Things I've Tagged ‘Letter to the Editor’

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Letter to the Editor: Response to Claims of Historical Ignorance

Dear Editor,
This is in response to the letter, “Tea Partiers should try learning some history” published Friday April 23rd.

Limiting government is a very real and historical American political tradition; from the founding and the institution of the Articles of Confederation, limiting Federal power in such a way as to make the common defense of our citizenry difficult, to the balance created in the United States Constitution so as to ensure ONLY those powers specifically enumerated to various levels of government are exercised, as a people we have often been at odds with government power whether for ill or good.

What the Tea Party represents is simply a reflection of this tradition: a simple repudiation of a level of taxation and spending that is hardly good for the fiscal future of this nation; a realization that what works best in a Federal system is more local control, rather than centralization of control; and finally, a problem with elected officials adhering to a set of principles that serve their careers better than constituents, whether Republican, Democrat, or somewhere in between.

Another bit of history: the debate concerning the power of the Federal government has been taking place since the Articles of Confederation were in place. There was a very real concern at the time of the Constitution’s writing that the Federal government would be granted too much power, and the debate has continued well beyond its ratification.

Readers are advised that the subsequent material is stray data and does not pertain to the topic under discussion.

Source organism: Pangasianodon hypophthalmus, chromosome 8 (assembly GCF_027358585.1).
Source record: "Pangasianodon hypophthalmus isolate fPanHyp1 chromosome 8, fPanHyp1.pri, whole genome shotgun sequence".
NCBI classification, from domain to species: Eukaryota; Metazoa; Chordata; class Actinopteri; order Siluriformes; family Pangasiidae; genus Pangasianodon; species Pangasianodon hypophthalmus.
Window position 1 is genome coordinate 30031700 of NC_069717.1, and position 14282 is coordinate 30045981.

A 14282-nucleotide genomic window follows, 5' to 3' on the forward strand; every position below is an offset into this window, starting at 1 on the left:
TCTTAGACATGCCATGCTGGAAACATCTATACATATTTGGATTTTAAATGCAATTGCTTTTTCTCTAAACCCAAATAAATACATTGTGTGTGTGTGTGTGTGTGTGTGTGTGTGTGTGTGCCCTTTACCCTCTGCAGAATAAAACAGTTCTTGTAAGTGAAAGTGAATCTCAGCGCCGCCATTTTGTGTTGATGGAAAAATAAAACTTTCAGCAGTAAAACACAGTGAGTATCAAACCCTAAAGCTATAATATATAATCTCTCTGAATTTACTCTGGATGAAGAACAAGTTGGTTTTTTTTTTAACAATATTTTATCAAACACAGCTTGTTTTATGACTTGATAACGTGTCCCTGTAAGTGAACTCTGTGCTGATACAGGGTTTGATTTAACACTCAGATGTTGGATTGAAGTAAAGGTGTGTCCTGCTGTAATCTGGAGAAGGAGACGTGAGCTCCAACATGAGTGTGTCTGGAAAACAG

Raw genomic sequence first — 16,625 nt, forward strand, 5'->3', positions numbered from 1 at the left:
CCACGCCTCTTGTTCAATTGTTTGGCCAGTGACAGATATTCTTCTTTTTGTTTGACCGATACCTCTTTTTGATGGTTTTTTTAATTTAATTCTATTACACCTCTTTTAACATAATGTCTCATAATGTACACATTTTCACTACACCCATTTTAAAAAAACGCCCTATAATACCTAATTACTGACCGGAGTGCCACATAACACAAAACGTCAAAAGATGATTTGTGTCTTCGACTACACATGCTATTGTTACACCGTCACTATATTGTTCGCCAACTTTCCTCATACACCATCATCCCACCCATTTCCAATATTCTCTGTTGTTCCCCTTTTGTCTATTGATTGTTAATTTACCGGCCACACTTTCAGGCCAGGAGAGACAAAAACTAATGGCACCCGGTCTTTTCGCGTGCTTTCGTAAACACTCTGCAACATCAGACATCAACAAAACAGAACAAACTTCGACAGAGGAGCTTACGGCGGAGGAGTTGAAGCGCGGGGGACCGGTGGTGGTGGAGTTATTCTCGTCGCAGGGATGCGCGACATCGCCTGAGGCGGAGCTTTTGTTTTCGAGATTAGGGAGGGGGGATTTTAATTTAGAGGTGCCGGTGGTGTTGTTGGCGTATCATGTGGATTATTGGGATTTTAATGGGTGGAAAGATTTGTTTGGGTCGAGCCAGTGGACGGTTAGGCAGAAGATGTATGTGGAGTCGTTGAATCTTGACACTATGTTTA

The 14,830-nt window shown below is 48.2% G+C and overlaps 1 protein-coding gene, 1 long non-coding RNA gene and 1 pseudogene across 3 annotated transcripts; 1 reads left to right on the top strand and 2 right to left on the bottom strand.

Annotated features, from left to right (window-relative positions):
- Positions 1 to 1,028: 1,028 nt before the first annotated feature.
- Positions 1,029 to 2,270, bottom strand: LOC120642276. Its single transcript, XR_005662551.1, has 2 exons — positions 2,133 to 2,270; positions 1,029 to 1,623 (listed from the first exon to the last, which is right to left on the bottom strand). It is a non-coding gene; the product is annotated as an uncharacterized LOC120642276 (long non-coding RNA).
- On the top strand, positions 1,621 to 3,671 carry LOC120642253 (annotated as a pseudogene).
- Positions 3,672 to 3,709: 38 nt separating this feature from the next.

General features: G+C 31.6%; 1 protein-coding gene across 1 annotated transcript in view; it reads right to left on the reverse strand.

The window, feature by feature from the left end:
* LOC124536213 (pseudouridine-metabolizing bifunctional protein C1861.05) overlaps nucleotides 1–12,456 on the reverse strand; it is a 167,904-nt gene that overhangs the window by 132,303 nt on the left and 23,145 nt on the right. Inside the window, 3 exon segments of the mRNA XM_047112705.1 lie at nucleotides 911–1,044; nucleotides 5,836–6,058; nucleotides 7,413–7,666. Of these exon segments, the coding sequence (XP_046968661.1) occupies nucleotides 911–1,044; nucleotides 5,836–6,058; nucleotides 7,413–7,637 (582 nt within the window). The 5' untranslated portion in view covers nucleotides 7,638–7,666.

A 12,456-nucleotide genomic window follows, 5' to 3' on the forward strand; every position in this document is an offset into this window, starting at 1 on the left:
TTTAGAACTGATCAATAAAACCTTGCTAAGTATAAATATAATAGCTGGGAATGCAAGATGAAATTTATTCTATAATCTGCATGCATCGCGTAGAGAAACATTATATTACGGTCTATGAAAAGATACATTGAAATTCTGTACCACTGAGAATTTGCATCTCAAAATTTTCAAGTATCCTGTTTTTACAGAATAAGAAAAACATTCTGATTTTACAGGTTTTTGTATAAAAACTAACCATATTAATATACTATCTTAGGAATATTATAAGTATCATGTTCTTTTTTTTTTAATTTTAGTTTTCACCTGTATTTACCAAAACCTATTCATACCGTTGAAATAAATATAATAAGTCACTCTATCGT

You can read what arguments were written in favor of our constitution in the Federalist Papers, but note that these arguments do not emphasize the need for unlimited Federal power, only enough to grant the government the authority to attend to its affairs without the constraints placed on it in the Articles of Confederation, which made such action impossible.

I didn’t learn any of this from Glenn Beck, Rush Limbaugh, et al. Instead, I cracked open a few books and read them long before the Tea Party was ever in place. Traditions change, and there is nothing wrong with that, but we should read and understand the real needs and concerns surrounding the founding of our nation in order to better understand why people feel the need to continue in them. This debate is a legitimate one, but it is better to address the issues rather than to disparage the messenger for the beliefs they hold.

Mike Mattner

Sent to the Herald Palladium for consideration.

Letter to the Editor: Response to the Moral Argument

In this paper, and among other sources, I have read the claim that the most moral action would be the passage of universal healthcare; and while, from the perspective of some it would indeed seem to be a moral imperative to ensure that the less well off are cared for, it is difficult to claim that the most moral action is a government run program.

From a certain perspective, what is deemed moral is that which is seen as the “greatest good for the greatest number of people.” Though the act of passing universal healthcare is done with great moral intentions, it will ultimately impact the greatest number of individuals more negatively over time, and will serve to help the fewest at inception.

What negative impact would such a program have on a greater portion of society than that which it is designed to serve? Simply, its costs will become increasingly astronomical and undeniably unaffordable over time, and in such a way as to cause catastrophic collapse unless a change is made in expenditures or in tax collection.

And while we are, in sum total, the wealthiest nation on earth, a great deal of this wealth is built on debt, from the car or house many own to the ever increasing debt of the federal government built year after year on deficit spending for various social programs and military expeditions.